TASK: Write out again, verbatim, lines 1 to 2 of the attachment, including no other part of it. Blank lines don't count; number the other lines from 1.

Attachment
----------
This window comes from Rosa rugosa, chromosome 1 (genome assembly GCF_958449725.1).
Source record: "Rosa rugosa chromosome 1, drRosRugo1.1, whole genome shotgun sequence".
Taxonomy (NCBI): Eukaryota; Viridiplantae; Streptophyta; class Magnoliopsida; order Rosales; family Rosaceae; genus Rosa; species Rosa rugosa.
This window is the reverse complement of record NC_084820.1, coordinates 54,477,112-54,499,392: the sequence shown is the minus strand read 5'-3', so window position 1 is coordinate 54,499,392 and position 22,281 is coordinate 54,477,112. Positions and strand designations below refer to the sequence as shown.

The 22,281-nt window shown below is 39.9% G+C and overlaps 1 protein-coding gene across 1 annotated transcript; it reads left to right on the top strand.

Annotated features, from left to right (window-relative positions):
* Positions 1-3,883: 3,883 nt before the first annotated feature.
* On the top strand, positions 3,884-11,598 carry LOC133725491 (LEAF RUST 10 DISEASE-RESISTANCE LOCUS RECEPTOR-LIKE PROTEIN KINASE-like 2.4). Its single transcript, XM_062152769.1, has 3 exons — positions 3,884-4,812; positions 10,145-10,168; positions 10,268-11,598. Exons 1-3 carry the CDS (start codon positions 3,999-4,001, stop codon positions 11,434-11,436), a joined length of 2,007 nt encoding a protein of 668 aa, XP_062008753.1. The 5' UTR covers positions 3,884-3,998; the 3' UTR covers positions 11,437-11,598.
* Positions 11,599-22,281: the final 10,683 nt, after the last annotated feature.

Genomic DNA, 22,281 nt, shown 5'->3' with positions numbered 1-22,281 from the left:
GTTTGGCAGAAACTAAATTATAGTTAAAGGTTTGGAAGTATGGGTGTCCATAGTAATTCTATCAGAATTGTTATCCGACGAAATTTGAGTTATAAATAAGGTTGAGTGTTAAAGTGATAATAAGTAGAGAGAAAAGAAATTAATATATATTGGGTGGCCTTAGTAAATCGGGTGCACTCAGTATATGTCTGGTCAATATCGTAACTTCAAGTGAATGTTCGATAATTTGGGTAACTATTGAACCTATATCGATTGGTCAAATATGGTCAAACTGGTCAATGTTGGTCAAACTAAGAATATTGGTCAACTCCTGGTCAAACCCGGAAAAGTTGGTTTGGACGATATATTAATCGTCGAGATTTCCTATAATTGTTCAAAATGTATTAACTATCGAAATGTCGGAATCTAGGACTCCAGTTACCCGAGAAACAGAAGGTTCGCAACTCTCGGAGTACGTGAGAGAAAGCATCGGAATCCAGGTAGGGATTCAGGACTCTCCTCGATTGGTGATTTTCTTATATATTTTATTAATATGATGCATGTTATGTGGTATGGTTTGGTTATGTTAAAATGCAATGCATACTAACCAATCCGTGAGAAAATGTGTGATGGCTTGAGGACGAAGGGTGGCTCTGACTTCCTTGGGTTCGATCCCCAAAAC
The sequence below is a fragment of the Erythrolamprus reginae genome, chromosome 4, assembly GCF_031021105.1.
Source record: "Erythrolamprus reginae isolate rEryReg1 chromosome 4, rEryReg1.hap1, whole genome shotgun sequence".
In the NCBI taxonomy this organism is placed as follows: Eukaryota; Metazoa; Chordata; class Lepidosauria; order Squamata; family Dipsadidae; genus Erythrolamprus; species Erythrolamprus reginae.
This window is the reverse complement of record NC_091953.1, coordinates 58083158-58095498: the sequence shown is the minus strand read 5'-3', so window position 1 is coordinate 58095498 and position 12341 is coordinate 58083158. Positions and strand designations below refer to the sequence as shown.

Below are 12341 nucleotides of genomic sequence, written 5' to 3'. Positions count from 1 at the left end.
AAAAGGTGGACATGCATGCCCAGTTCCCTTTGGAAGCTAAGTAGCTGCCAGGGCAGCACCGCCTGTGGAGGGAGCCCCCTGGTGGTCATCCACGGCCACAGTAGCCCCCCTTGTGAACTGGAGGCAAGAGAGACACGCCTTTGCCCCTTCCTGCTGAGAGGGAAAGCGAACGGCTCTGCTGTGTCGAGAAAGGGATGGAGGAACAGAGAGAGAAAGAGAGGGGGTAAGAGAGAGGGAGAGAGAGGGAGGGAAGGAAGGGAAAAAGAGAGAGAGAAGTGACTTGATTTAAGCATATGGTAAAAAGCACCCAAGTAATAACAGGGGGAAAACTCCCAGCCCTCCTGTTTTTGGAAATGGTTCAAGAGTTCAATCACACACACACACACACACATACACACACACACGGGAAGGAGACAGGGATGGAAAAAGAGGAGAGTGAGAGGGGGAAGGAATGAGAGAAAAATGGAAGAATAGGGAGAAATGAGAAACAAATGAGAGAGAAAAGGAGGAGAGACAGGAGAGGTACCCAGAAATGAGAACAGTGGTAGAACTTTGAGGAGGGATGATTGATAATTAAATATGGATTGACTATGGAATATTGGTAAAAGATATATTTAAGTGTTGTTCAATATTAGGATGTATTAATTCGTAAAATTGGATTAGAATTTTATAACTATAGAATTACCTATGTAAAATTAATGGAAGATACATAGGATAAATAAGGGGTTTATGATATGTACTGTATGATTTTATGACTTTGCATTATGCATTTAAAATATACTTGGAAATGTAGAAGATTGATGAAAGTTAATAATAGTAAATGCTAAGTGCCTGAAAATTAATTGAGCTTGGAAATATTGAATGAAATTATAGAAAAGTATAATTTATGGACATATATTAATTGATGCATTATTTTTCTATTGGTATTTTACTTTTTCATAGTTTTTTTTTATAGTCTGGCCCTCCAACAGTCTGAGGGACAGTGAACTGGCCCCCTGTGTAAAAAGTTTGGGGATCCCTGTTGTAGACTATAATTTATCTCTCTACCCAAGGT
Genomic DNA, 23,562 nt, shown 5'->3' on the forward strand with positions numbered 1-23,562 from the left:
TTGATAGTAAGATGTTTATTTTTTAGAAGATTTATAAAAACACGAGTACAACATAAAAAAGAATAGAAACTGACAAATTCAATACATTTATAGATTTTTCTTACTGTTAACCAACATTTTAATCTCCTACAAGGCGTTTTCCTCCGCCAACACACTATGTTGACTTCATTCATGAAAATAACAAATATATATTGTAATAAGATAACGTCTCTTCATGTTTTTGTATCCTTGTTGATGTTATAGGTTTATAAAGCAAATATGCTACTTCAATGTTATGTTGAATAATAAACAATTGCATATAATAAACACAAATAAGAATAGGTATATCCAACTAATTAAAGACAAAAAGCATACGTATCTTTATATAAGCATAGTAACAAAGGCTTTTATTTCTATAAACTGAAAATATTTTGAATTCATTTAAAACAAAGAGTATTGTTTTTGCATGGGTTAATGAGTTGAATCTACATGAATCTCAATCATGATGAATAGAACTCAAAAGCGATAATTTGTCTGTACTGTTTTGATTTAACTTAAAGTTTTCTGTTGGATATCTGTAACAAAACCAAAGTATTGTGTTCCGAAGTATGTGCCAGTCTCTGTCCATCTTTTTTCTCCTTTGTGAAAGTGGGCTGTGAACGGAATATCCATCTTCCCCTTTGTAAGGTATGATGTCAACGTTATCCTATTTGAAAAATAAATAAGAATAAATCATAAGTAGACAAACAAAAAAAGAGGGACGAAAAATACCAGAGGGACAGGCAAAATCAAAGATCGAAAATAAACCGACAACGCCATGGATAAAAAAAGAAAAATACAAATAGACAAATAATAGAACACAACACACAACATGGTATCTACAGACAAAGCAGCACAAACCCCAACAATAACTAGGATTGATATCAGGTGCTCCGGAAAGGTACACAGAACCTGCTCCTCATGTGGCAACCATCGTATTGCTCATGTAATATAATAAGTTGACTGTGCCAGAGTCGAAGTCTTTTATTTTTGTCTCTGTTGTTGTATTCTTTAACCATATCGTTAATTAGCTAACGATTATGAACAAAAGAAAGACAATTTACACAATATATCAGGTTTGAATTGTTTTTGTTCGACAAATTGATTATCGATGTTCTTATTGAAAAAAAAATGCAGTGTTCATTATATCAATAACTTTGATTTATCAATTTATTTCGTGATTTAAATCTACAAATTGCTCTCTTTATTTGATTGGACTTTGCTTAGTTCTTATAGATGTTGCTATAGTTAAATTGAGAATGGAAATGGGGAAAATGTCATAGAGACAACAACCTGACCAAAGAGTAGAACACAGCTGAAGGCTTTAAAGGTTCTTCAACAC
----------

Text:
This window comes from Rosa rugosa, chromosome 1 (genome assembly GCF_958449725.1).
Source record: "Rosa rugosa chromosome 1, drRosRugo1.1, whole genome shotgun sequence".